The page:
Hunter’s expectant mums lighting up at rates above national average

27/08/2018 Posted by admin

THE proportion of Hunter, New England and Central Coast women smoking during pregnancy is above the national average, but remains lower than in other regional areas.
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The Australian Institute of Health and Welfare (AIHW) will release on Thursday its Child and maternal health 2013–2015 report, which presents findings on four indicators measuring the health of babies and mothers: smoking during pregnancy, child and infant mortality, low birth weight babies and antenatal visits in the first trimester of pregnancy.

Nationally, infant death rates and the rate of women smoking during pregnancy are declining, while “relatively good”results for the rate of low birth weight babies and antenatal care are steady.

However, AIHW spokesperson Anna O’Mahony said, the positive trends are not seen equally across the 31 Primary Health Network areas.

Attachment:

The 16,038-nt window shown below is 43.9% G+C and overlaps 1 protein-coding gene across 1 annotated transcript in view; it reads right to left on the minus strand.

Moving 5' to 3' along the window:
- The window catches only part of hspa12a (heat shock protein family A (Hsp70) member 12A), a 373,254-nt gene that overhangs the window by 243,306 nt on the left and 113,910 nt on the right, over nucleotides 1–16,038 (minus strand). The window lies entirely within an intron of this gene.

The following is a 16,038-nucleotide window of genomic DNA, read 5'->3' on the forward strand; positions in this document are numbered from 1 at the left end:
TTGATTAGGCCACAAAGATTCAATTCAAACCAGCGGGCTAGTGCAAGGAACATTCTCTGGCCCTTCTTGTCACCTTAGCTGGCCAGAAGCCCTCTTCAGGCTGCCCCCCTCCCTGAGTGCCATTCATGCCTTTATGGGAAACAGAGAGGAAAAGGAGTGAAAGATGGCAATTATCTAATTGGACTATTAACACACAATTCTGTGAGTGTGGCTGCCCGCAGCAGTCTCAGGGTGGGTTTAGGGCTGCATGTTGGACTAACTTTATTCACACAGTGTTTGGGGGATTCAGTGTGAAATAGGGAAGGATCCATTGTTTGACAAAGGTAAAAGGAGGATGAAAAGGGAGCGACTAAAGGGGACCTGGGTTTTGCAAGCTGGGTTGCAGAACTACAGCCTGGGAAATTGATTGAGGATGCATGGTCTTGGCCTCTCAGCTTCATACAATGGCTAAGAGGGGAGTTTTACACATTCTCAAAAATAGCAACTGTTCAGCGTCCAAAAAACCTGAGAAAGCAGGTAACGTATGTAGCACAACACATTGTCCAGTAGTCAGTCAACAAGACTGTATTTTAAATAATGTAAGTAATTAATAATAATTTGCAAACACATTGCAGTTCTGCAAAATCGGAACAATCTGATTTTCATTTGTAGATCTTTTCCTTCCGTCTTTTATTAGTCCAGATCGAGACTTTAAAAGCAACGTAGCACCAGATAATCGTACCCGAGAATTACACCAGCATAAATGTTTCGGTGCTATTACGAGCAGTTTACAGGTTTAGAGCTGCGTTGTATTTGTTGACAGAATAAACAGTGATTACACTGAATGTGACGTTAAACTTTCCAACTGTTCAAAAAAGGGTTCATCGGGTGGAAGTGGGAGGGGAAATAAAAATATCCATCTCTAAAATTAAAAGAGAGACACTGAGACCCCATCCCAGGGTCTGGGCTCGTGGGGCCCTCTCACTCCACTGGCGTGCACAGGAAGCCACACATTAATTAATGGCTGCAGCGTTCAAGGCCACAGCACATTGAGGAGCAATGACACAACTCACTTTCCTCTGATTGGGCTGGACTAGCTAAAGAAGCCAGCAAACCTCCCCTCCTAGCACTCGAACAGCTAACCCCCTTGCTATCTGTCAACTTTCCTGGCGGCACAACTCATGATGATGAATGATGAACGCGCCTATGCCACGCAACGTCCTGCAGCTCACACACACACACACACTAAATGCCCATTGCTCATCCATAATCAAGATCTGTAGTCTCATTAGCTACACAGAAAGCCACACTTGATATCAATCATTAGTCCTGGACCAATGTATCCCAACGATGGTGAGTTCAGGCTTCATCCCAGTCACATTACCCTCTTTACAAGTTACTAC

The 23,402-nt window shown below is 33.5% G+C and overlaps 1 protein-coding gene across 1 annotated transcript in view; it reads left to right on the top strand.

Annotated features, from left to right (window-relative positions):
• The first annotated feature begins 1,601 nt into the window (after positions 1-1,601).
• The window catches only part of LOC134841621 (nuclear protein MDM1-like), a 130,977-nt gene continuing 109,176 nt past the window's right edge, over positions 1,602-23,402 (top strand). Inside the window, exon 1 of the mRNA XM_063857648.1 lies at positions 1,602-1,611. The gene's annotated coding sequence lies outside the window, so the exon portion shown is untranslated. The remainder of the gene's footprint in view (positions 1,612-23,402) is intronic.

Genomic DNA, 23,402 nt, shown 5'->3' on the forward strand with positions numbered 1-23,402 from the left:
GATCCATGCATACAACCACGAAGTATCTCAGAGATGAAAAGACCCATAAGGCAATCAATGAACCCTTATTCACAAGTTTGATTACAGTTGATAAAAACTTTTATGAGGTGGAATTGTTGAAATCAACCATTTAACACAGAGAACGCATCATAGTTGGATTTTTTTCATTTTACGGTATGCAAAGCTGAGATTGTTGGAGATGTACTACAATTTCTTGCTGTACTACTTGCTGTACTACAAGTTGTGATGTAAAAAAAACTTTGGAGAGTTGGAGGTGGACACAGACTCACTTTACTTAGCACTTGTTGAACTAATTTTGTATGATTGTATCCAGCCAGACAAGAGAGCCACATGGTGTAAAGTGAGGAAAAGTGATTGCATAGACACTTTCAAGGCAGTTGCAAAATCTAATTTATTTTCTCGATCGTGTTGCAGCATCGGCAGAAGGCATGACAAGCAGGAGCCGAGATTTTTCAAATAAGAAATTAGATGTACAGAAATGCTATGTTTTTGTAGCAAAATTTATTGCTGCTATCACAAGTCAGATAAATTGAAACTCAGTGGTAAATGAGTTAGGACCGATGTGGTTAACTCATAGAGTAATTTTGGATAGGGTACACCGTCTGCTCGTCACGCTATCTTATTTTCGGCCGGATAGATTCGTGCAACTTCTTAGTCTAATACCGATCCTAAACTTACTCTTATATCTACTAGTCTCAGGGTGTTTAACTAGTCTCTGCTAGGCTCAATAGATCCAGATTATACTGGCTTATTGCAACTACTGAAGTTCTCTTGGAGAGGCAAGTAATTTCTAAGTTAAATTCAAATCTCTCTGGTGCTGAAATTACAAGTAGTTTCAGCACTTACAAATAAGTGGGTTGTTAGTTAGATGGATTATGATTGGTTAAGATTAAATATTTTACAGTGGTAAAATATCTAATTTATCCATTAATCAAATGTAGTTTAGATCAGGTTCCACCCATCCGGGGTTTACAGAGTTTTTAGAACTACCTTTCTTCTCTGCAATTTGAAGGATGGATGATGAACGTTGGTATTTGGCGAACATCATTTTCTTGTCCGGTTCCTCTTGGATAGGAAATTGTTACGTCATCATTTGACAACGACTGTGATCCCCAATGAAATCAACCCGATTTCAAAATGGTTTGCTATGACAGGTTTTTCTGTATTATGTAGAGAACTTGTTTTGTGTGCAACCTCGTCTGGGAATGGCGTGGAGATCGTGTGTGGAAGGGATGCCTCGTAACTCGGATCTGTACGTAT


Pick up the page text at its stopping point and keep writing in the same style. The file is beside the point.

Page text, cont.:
“While nationally there has been a consistent decrease in the proportion of mothers smoking during pregnancy – falling from about one in sevenmothers in 2009 to one in 10in 2015 – rates in some PHN areas are nearly 18 times as high as in others,” shesaid.

“The other indicators also varied, but to a lesser extent.”

The report shows 15.4 per cent of Hunter, New England and Central Coast mothers smoked during pregnancy, compared with 11 per cent nationally and 17.4 per cent in regional areas.

A total of 64.6 per cent of the area’s mothers had an antenatal visit in their first trimester, against 62.7 per cent nationally and 65 per cent in regional areas.

The proportion of low birth weight babies in the area was 5.1 per cent compared to 4.9 per cent nationallyand 5.2 per cent in regional areas.

The area’s infant mortality rate was 5.1 per 1000, compared to 4.1 nationally and 4.9 in regional areas.

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